, 11 tweets, 3 min read Read on Twitter
This is actually the wrong framing. This isn't about the video "going viral" in the traditional sense, where a piece of content explodes on social media *because* of engagement on that platform.

TL;DR It isn't going to get a lot better than this.

Millions of people are being told online and on TV that there is a video and a document that are too dangerous for them to see, so they are looking for it in all the normal places.

Look at Google searches for the video. "Beto" added as a current event search term to give scale.
At the same time, this shooter was an active member of a rather horrible online community (which I will not amplify) that encourages this kind of behavior. He posted the FB Live link and mirrors to his manifesto right before, so thousands of people got copies in real-time.
So now we have tens of millions of consumers wanting something and tens of thousands of people willing to supply it, with the tech companies in between.

YouTube and Facebook/Instagram have perceptual hashing built during the ISIS crisis to deal with this and teams looking.
Two challenges:
1) What amount of video is ok for reporting purposes? This seems to be one of the questions from last night, where excerpts of the video were allowed and also included in legitimate media footage (most of that seems to be over).
Also, my Twitter last night was full of legitimate journalists screenshotting the manifesto and commenting. Should those accounts be censored or shut down by Twitter? Again, that has slowed but there are no agreed upon guidelines here.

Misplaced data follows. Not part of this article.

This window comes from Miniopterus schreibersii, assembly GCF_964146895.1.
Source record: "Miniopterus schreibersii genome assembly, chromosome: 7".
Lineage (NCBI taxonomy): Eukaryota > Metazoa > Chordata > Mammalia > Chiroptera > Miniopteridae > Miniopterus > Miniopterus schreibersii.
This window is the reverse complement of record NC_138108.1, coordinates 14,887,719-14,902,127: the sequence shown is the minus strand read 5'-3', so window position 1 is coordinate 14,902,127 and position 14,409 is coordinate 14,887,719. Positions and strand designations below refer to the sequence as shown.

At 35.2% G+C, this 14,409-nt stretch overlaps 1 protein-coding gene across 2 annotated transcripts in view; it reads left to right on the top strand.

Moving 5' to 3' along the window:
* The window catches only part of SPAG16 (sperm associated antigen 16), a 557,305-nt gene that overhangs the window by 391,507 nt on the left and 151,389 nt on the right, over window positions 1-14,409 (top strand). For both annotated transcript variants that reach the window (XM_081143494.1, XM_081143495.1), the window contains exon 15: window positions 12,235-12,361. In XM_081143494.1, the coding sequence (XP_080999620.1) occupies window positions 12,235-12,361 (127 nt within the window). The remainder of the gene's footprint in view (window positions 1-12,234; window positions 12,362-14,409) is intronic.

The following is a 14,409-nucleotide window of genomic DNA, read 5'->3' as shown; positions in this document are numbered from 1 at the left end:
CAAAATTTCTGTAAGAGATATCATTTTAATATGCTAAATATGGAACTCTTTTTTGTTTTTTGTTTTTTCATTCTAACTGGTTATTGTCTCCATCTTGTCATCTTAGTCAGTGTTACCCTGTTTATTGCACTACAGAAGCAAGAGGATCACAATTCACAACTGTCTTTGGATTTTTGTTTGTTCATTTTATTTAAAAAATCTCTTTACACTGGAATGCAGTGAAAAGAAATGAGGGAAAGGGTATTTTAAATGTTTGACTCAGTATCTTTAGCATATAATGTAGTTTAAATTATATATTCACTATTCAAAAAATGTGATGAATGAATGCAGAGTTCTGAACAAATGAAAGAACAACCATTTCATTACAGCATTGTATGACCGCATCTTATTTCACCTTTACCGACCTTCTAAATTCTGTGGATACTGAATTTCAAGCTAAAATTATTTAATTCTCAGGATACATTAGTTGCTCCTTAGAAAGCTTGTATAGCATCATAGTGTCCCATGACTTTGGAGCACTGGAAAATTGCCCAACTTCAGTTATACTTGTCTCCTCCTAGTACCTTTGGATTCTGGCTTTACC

2) Perceptual hashes and audio fingerprinting are both fragile, and a lot of these same kinds of people have experience beating them to upload copyrighted content. Each time this happens, the companies have to spot it and create a new fingerprint.
So this isn't about virality, this is about "How much control do the 2-3 largest tech companies have to block millions of people in free societies from trading relatively small amounts of data?"

The answer is: less than you think.
This is like the challenge of preventing the trade of ripped movies and music, with the added wrinkle of this speech not being illegal in the US and the copyright holder is the murderer. Without a DMCA notice, there is no way to force the file hosting sites to take it down.
What you are seeing on the major platforms is the water leaking around thousands of fingers poked in a dam. The immense pressure is the huge demand and supply. I expect that the big companies are getting >99% on upload, which is not enough to make it impossible to find.
Anyway, this is hard and also incredibly sad. If we could somehow combine aggressive blocking with a change of media focus to the victims, maybe that would have the least chance of triggering copycats. There are too many players in this prisoner's dilemma to allow for that.

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